Higher global temperatures from climate change, despite their appeal to the human population, have chilling affects for some penguin species that breed in the Western Antarctic Peninsula. While gentoos are able to adapt to the region’s rapidly warming climate, adélie and chinstrap penguin populations are dwindling, according to research published in Polar Biology, Ecology, and Marine Ecology Progress Series (MEPS).
Using a combination of traditional ecological fieldwork and state-of-the-art satellite imagery to track colonies of the three species in Antarctica, researchers confirmed what scientists already knew about many creatures in more temperate climates: Rising temperatures may affect animals’ breeding patterns and population. Resident gentoo penguins, they found, are able to account for temperature change faster than migratory breeding penguins in the Western Antarctic Peninsula.
“We don’t think that a gain in the gentoo population is necessarily a loss for the adélie and chinstrap, but in previously-dominated adélie and chinstrap islands, the gentoo is now dominating,” says Stony Book University Ecology and Evolution assistant professor Heather Lynch, the studies' lead author.
Gentoo, adélie, and chinstrap penguins all breed in one of the world’s most rapidly warming regions. But while adélie and chinstrap penguins migrate to the Western Antarctic Peninsula to breed, the gentoo population is a permanent resident. So when their home temperature increases from climate change, gentoos are able to adapt quickly, advancing their “clutch initiation” by almost twice as much as the adélie and chinstrap. Unaware of the warming conditions, these two species arrive at their breeding grounds on a normal schedule, unable to advance their breeding cycles as quickly as the gentoo. Gentoos also prefer areas with less sea ice, while the adélie and chinstrap rely on Antarctic krill, a species that requires sea ice for its life cycle.
“Residents species will do better than migrant species with climate change,” Lynch says. “Migrant species don’t have that local-scale information. This has been seen in a number of different systems.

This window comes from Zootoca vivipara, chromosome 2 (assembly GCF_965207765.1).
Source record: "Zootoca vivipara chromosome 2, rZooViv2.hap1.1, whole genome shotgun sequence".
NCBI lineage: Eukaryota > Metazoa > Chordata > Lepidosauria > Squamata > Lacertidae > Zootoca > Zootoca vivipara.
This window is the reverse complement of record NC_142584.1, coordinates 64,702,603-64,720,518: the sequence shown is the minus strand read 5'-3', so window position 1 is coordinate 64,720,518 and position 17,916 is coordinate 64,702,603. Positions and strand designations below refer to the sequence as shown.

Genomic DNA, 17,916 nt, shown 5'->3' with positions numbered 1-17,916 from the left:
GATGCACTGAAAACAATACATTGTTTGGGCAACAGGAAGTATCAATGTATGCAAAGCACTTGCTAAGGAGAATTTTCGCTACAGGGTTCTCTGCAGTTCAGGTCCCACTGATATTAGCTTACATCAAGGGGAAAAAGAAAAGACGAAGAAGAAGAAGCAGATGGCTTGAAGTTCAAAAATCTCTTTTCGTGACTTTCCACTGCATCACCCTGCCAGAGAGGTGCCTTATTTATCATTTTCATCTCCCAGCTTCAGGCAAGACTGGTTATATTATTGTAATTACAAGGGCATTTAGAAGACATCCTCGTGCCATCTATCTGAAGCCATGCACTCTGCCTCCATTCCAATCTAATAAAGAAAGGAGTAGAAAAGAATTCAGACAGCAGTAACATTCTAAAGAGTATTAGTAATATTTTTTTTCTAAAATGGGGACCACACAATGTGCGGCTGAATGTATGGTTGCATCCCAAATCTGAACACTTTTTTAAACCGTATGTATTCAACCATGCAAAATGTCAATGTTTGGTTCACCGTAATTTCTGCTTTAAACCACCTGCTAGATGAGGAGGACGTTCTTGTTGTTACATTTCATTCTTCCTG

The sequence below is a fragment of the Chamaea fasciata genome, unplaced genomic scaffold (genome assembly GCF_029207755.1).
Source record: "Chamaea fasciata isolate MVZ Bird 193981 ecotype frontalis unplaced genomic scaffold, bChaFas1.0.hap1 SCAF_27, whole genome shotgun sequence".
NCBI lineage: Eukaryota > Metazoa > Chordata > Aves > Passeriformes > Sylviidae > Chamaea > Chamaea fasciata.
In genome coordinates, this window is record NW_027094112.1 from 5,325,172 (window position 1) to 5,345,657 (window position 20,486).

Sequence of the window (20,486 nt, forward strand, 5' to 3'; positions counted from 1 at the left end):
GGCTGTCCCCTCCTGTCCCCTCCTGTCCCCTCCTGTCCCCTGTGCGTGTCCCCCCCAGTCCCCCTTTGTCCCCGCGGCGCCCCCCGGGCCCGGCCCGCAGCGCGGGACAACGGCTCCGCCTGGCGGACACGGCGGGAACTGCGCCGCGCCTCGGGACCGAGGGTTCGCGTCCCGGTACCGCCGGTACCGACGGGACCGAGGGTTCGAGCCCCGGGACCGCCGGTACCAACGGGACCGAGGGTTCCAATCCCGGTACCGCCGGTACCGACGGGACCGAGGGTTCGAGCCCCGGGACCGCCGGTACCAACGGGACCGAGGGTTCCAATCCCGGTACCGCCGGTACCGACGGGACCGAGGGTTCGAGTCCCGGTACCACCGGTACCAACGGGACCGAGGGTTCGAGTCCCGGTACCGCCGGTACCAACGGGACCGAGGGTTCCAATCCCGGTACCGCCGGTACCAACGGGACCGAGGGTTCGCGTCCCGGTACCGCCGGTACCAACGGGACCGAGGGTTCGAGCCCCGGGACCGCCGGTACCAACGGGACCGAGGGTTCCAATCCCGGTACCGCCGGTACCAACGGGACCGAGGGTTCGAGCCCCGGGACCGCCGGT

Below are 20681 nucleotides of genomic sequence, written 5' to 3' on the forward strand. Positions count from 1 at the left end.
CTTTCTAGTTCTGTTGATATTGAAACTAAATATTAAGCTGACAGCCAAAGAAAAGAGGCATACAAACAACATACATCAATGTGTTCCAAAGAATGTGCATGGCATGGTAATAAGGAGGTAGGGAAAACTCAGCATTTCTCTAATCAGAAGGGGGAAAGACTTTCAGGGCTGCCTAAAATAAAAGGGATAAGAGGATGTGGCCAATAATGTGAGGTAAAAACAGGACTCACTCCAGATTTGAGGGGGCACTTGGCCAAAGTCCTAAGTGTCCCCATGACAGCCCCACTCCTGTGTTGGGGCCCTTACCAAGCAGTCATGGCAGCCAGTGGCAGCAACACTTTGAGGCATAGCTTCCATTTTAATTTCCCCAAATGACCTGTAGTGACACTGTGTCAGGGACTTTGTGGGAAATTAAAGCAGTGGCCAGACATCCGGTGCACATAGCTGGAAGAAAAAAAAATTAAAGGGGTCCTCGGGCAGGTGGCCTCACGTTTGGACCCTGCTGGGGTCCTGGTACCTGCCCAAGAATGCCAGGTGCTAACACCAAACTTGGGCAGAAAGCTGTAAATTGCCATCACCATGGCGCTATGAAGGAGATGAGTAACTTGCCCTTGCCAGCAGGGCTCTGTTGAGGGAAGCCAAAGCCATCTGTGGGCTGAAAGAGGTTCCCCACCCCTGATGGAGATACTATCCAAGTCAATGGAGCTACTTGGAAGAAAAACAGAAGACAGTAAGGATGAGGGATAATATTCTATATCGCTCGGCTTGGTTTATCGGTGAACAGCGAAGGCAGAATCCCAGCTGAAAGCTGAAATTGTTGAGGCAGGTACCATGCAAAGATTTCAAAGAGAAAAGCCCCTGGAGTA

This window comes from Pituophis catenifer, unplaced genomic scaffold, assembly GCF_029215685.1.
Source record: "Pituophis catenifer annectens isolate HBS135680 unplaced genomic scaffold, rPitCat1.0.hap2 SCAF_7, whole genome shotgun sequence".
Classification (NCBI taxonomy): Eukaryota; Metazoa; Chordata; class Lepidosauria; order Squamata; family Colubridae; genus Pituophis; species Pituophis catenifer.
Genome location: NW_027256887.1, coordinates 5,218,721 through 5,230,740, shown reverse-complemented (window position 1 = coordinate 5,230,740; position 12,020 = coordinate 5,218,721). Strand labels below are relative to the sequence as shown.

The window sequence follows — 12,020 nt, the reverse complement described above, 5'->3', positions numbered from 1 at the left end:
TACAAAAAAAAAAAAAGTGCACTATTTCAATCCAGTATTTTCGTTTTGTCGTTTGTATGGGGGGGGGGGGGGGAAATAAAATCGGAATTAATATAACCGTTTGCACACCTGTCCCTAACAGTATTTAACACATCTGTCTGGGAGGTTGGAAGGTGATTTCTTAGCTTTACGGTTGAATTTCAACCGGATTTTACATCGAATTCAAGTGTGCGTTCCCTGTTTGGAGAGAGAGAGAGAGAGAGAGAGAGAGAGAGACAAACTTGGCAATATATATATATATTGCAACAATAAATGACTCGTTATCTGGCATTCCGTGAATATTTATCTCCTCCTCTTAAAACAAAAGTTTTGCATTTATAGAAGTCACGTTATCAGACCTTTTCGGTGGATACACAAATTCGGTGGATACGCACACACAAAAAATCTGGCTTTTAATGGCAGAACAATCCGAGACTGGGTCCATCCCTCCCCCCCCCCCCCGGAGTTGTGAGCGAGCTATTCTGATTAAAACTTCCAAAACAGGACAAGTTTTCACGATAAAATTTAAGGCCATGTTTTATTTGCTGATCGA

Though gentoos are quicker to respond to temperature change, adélie and chinstrap penguins also adjust somewhat, taking less time to court after arriving in the peninsula. But even though they might begin breeding sooner, the penguins don’t return to their non-breeding grounds quicker so that their schedule would be completely adjusted, says Lynch.
“I don’t think we have a really good sense of what they’re cues are for returning,” she says, noting some studies indicate the species return from breeding based on the length of day. “And those cues are not changing,” Lynch adds.
Lynch explains her and her colleagues’ findings highlight the importance of looking at conservation of migrant populations differently.
“We have to think regionally,” Lynch adds. “We have to think big picture, its not enough to study individual populations, these are complex problems and we need to think big,” she says. Lynch explains that the satellite technology used in these studies could make that easier.
“We have an opportunity with colonial nesting birds to start using satellites now,” she says. “We think that population tracking has to involve a tremendous amount of field work, but now some of it can be done on a computer.”
Lynch will speak about this research and the advances in the use of satellite imagery to track penguin populations as part of "Polar Climate Change Research: A Workshop for Educators" at the Charles B. Wang Center at Stony Brook University on April 10-11.